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A hope note

Whenever we pass through a room, we unknowingly remove something and leave something behind.
So said French forensic scientist Edmond Locard, who fathered poreoscopy (study of pores in fingers) and ridgeology (study of ridges in the skin of fingers) 100 years ago.
Locard had in mind primarily fingerprints, but that principle came to apply to dust and fibers and other things like DNA that criminologists can study under a microscope. The principle is now known as The Locard Exchange.
Naturalist Annie Dillard makes a similar point. She notes that everything in nature is going through an exchange process. Woodpeckers and worms, praying mantises and people nibble and are being nibbled on, feed off others and in turn feed others.
We are a society of consummate nibblers. On our pass through this room called life we stuff our backpacks and bellies with all we can.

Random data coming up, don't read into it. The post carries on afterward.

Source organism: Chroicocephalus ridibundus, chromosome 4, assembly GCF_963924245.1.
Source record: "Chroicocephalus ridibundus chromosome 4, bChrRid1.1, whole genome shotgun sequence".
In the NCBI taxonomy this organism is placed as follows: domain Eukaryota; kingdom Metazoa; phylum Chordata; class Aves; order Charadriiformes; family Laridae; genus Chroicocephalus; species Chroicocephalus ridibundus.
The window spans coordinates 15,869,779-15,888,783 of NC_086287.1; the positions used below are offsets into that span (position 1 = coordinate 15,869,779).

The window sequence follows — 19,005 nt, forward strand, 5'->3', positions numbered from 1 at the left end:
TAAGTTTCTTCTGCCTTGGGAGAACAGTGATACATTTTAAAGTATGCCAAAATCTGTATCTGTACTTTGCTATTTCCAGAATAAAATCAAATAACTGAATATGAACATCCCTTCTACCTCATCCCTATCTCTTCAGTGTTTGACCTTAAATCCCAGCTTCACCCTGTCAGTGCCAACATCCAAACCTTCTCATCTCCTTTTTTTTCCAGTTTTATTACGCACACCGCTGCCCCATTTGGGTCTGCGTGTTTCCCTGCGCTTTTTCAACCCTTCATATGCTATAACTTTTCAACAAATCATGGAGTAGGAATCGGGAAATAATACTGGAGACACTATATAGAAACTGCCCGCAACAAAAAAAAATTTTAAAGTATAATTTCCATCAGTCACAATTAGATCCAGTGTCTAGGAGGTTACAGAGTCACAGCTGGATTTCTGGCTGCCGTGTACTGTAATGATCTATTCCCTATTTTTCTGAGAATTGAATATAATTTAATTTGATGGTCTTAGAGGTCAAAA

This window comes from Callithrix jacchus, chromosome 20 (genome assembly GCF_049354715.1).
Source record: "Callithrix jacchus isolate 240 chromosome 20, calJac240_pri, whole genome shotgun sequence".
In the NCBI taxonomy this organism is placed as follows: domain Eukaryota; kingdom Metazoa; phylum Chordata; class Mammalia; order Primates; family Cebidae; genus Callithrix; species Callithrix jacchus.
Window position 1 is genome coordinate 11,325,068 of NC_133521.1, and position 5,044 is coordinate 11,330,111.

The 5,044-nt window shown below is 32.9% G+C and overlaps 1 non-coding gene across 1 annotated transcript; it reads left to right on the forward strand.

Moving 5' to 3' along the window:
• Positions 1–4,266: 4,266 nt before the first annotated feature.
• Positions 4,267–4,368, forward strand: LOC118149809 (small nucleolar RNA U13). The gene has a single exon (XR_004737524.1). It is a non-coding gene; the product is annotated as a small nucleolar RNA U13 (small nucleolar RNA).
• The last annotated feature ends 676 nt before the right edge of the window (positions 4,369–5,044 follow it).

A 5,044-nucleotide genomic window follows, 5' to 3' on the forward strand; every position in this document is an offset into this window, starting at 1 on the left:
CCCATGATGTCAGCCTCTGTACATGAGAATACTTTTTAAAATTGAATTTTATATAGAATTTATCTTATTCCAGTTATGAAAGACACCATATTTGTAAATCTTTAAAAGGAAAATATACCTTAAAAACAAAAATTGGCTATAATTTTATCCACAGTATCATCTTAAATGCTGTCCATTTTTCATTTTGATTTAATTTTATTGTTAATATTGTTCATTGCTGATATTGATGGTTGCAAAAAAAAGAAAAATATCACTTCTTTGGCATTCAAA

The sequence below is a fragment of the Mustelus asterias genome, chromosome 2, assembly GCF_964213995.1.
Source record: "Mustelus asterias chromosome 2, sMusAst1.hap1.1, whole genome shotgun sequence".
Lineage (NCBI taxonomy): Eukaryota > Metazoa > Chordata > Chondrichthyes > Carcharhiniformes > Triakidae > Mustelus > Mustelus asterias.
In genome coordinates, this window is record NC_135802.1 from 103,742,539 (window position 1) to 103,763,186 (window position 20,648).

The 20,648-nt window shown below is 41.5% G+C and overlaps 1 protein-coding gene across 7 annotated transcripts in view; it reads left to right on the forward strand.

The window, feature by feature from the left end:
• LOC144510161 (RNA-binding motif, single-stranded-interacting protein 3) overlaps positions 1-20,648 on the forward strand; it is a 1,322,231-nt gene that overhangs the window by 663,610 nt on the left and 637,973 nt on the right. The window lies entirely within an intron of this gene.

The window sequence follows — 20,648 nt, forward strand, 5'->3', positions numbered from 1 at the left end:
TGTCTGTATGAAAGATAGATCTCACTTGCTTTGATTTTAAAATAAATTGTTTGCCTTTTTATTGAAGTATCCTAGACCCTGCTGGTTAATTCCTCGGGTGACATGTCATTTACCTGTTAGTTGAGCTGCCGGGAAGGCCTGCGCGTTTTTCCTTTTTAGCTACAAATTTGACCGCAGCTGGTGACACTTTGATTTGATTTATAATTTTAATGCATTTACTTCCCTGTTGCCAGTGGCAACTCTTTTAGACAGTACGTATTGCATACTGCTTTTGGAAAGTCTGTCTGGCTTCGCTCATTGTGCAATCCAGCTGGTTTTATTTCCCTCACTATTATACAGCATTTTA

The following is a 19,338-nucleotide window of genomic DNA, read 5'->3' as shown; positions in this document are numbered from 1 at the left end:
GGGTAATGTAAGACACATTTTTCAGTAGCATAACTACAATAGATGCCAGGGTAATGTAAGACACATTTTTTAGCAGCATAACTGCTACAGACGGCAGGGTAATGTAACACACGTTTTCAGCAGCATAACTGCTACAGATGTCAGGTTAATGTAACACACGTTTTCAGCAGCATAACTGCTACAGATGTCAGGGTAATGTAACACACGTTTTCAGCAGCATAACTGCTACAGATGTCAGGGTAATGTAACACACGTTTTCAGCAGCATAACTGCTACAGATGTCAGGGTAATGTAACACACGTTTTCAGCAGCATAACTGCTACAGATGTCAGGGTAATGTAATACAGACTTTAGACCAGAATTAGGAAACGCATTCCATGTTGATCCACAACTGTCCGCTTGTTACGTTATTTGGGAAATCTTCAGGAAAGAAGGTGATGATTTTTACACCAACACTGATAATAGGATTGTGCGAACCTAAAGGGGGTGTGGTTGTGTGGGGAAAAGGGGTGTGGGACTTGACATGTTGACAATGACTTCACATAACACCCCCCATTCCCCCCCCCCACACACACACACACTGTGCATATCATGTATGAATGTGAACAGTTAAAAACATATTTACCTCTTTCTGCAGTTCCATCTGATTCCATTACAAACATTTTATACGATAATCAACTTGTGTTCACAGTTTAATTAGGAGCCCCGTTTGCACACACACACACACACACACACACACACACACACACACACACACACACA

An obesity epidemic is ravaging our youth.
As we approach the trillion dollar mark in financing the Iraq war, our leaders call not for sacrifice but to go to the malls and keep on shopping.
The month that begins with Thanksgiving and goes through Christmas has become a national orgy of consumption.
Insatiable nibbling ‘ shopping and spending and gorging ‘ is killing us, body and soul.
Humanitarian and social critic Lewis Mumford noted that six of the seven deadly sins ‘ greed, avarice, envy, gluttony, luxury and pride ‘ have transmuted in our time to virtues. Self-denial is out. Greed and avarice, envy and gluttony, luxury and pride are in.
Hope calls us to discipline our desires ‘ to think more about what we’re leaving behind, less about how much more we can accumulate in our one walk through this room called life.

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